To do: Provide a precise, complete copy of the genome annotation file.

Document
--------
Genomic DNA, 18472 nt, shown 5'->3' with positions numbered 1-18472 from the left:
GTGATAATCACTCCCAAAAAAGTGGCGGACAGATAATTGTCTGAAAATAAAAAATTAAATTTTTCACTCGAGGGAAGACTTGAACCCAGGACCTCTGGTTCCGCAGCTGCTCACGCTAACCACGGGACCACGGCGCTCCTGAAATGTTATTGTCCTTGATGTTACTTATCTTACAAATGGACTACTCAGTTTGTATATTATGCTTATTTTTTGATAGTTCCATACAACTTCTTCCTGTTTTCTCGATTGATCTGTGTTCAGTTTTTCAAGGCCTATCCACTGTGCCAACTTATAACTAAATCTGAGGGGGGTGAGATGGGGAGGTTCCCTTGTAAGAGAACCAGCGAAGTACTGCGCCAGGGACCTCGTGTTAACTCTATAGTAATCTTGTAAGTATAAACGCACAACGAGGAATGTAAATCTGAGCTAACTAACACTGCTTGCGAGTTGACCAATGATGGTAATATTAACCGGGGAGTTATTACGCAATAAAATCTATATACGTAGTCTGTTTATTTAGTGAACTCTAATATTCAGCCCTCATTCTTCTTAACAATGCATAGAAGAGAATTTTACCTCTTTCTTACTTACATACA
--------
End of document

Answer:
Genomic DNA, 18472 nt, shown 5'->3' with positions numbered 1-18472 from the left:
GTGATAATCACTCCCAAAAAAGTGGCGGACAGATAATTGTCTGAAAATAAAAAATTAAATTTTTCACTCGAGGGAAGACTTGAACCCAGGACCTCTGGTTCCGCAGCTGCTCACGCTAACCACGGGACCACGGCGCTCCTGAAATGTTATTGTCCTTGATGTTACTTATCTTACAAATGGACTACTCAGTTTGTATATTATGCTTATTTTTTGATAGTTCCATACAACTTCTTCCTGTTTTCTCGATTGATCTGTGTTCAGTTTTTCAAGGCCTATCCACTGTGCCAACTTATAACTAAATCTGAGGGGGGTGAGATGGGGAGGTTCCCTTGTAAGAGAACCAGCGAAGTACTGCGCCAGGGACCTCGTGTTAACTCTATAGTAATCTTGTAAGTATAAACGCACAACGAGGAATGTAAATCTGAGCTAACTAACACTGCTTGCGAGTTGACCAATGATGGTAATATTAACCGGGGAGTTATTACGCAATAAAATCTATATACGTAGTCTGTTTATTTAGTGAACTCTAATATTCAGCCCTCATTCTTCTTAACAATGCATAGAAGAGAATTTTACCTCTTTCTTACTTACATACA